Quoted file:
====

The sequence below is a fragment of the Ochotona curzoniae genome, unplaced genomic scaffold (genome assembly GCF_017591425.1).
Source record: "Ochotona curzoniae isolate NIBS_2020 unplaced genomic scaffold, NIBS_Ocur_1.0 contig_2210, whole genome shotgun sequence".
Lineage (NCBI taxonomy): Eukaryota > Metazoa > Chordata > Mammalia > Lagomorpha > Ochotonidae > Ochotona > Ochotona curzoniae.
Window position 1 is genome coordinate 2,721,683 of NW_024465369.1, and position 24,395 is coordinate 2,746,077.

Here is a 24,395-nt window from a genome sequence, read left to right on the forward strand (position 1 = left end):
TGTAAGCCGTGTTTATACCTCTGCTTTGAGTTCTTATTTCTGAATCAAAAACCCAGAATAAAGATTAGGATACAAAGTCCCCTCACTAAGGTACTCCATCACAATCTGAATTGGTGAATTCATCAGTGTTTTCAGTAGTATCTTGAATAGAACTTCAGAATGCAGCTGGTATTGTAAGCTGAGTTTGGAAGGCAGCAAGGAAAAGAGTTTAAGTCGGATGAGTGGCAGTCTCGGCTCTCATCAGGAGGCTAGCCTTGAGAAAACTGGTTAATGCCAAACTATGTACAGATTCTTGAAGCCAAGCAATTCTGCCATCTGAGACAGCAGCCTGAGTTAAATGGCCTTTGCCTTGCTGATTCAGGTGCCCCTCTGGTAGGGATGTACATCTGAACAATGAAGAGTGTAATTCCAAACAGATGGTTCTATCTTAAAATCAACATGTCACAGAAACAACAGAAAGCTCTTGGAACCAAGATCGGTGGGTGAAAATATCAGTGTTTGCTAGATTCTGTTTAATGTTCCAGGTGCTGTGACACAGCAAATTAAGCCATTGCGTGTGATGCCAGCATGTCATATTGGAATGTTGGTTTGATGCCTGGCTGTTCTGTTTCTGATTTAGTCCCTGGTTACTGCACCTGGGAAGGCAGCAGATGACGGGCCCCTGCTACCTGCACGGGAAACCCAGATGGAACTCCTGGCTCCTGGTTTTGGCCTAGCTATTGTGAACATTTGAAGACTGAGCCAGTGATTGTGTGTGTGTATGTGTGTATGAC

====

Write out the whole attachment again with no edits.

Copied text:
The sequence below is a fragment of the Ochotona curzoniae genome, unplaced genomic scaffold (genome assembly GCF_017591425.1).
Source record: "Ochotona curzoniae isolate NIBS_2020 unplaced genomic scaffold, NIBS_Ocur_1.0 contig_2210, whole genome shotgun sequence".
Lineage (NCBI taxonomy): Eukaryota > Metazoa > Chordata > Mammalia > Lagomorpha > Ochotonidae > Ochotona > Ochotona curzoniae.
Window position 1 is genome coordinate 2,721,683 of NW_024465369.1, and position 24,395 is coordinate 2,746,077.

Here is a 24,395-nt window from a genome sequence, read left to right on the forward strand (position 1 = left end):
TGTAAGCCGTGTTTATACCTCTGCTTTGAGTTCTTATTTCTGAATCAAAAACCCAGAATAAAGATTAGGATACAAAGTCCCCTCACTAAGGTACTCCATCACAATCTGAATTGGTGAATTCATCAGTGTTTTCAGTAGTATCTTGAATAGAACTTCAGAATGCAGCTGGTATTGTAAGCTGAGTTTGGAAGGCAGCAAGGAAAAGAGTTTAAGTCGGATGAGTGGCAGTCTCGGCTCTCATCAGGAGGCTAGCCTTGAGAAAACTGGTTAATGCCAAACTATGTACAGATTCTTGAAGCCAAGCAATTCTGCCATCTGAGACAGCAGCCTGAGTTAAATGGCCTTTGCCTTGCTGATTCAGGTGCCCCTCTGGTAGGGATGTACATCTGAACAATGAAGAGTGTAATTCCAAACAGATGGTTCTATCTTAAAATCAACATGTCACAGAAACAACAGAAAGCTCTTGGAACCAAGATCGGTGGGTGAAAATATCAGTGTTTGCTAGATTCTGTTTAATGTTCCAGGTGCTGTGACACAGCAAATTAAGCCATTGCGTGTGATGCCAGCATGTCATATTGGAATGTTGGTTTGATGCCTGGCTGTTCTGTTTCTGATTTAGTCCCTGGTTACTGCACCTGGGAAGGCAGCAGATGACGGGCCCCTGCTACCTGCACGGGAAACCCAGATGGAACTCCTGGCTCCTGGTTTTGGCCTAGCTATTGTGAACATTTGAAGACTGAGCCAGTGATTGTGTGTGTGTATGTGTGTATGAC